Even if she's not there in person, a call to mom can help lower stress. <em>Scientific American</em> reported on a study in the journal <em>Proceedings of the Royal Society B</em> showing that young girls who <a href="http://blogs.scientificamerican.com/observations/2010/05/11/a-phone-call-from-mom-reduces-stress-as-well-as-a-hug/" target="_hplink">talked to their mothers on the phone</a> after completing stressful tasks had decreased cortisol (the stress hormone) in their saliva, and increased oxytocin levels (the bonding hormone). The girls who talked to their mothers on the phone had <a href="http://blogs.scientificamerican.com/observations/2010/05/11/a-phone-call-from-mom-reduces-stress-as-well-as-a-hug/" target="_hplink">decreased cortisol</a> and increased oxytocin levels compared with young girls who weren't allowed to contact their mothers at all, <em>Scientific American</em> reported -- girls who hugged their moms in person had a similar reaction to the phone group.
Eat Some Chocolate
Dark chocolate doesn't only have health benefits for the heart -- eating it can also help to <a href="http://www.livescience.com/7974-chocolate-reduces-stress-study-finds.html" target="_hplink">lower stress</a>. LiveScience reported on a study illustrating that eating 1.4 ounces of <a href="http://www.livescience.com/7974-chocolate-reduces-stress-study-finds.html" target="_hplink">dark chocolate</a> a day for a two-week period is linked with decreased levels of the stress hormone cortisol. That study was published in 2009 in the journal <em>Proteome Research</em>. (But of course, chocolate still contains sugar and lots of calories, so make sure you're eating the chocolate in moderation!)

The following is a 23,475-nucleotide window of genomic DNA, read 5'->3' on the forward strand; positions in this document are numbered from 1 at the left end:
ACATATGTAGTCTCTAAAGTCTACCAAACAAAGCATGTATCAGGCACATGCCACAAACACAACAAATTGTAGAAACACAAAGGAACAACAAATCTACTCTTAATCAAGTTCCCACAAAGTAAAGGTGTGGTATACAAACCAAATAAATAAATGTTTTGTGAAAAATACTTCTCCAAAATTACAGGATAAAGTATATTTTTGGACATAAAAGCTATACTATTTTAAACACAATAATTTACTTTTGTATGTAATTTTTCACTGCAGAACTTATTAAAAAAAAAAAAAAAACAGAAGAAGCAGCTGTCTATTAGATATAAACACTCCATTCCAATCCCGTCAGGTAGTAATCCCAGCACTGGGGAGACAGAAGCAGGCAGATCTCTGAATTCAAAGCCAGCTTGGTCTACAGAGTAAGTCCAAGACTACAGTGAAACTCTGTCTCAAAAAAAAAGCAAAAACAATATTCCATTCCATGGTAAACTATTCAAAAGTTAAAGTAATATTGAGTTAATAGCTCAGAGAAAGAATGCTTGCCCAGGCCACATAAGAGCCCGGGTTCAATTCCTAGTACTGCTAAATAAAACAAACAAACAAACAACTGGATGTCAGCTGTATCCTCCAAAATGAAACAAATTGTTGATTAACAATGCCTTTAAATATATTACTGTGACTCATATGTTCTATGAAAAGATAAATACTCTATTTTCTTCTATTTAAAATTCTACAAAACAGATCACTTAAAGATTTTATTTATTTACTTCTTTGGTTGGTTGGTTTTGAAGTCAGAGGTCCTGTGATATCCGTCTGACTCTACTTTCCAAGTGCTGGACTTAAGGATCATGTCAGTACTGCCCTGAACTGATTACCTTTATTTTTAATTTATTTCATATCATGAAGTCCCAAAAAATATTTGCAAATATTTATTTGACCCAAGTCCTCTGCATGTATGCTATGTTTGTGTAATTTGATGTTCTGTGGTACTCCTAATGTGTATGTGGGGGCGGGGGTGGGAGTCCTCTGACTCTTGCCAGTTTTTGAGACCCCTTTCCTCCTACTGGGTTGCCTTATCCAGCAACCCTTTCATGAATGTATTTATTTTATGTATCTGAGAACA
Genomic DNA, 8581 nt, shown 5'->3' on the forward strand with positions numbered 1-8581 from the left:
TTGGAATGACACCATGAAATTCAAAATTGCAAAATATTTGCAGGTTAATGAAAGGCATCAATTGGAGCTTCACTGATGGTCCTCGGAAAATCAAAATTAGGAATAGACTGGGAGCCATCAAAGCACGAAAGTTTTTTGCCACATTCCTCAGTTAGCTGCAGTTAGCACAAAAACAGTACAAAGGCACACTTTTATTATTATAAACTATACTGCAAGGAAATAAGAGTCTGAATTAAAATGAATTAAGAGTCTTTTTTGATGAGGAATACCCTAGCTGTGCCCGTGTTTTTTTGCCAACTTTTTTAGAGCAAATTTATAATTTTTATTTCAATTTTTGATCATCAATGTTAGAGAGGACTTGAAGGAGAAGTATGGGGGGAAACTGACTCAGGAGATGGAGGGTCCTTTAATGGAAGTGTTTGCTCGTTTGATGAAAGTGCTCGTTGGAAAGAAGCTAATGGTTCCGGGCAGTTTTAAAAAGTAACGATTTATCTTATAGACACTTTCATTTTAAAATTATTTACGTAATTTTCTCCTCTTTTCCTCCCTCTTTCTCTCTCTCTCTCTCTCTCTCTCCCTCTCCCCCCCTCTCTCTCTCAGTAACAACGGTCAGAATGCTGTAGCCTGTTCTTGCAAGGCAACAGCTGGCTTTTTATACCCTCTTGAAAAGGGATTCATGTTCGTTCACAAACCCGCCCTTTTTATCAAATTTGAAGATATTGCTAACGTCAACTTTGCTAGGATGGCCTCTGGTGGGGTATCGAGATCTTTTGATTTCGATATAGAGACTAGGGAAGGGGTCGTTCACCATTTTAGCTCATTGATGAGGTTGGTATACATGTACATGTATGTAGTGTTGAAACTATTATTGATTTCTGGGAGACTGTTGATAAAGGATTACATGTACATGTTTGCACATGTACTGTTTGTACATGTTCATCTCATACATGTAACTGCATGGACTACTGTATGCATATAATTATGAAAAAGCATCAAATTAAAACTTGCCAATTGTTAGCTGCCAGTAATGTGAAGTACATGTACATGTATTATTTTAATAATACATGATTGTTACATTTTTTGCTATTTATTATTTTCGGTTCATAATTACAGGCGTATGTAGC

Gossip may not be viewed as socially "good," but it <em>might</em> have benefits in relieving stress. Researchers from the University of California, Berkeley, found that <a href="http://www.huffingtonpost.com/2012/01/17/gossip-stress-exploitation-heart-rate_n_1211207.html" target="_hplink">gossiping can actually lower stress</a>, stop exploitation of others and police others' bad behavior. "Spreading information about the person whom they had seen behave badly tended to <a href="http://www.huffingtonpost.com/2012/01/17/gossip-stress-exploitation-heart-rate_n_1211207.html" target="_hplink">make people feel better</a>, quieting the frustration that drove their gossip," study researcher Robb Willer, a social psychologist at UC Berkeley, said in a statement. Willer's research was published this year in the <em>Journal of Personality and Social Psychology</em>. So if something's bothering you, go ahead and gab -- but just make sure you move on so you don't dwell on the negative emotions!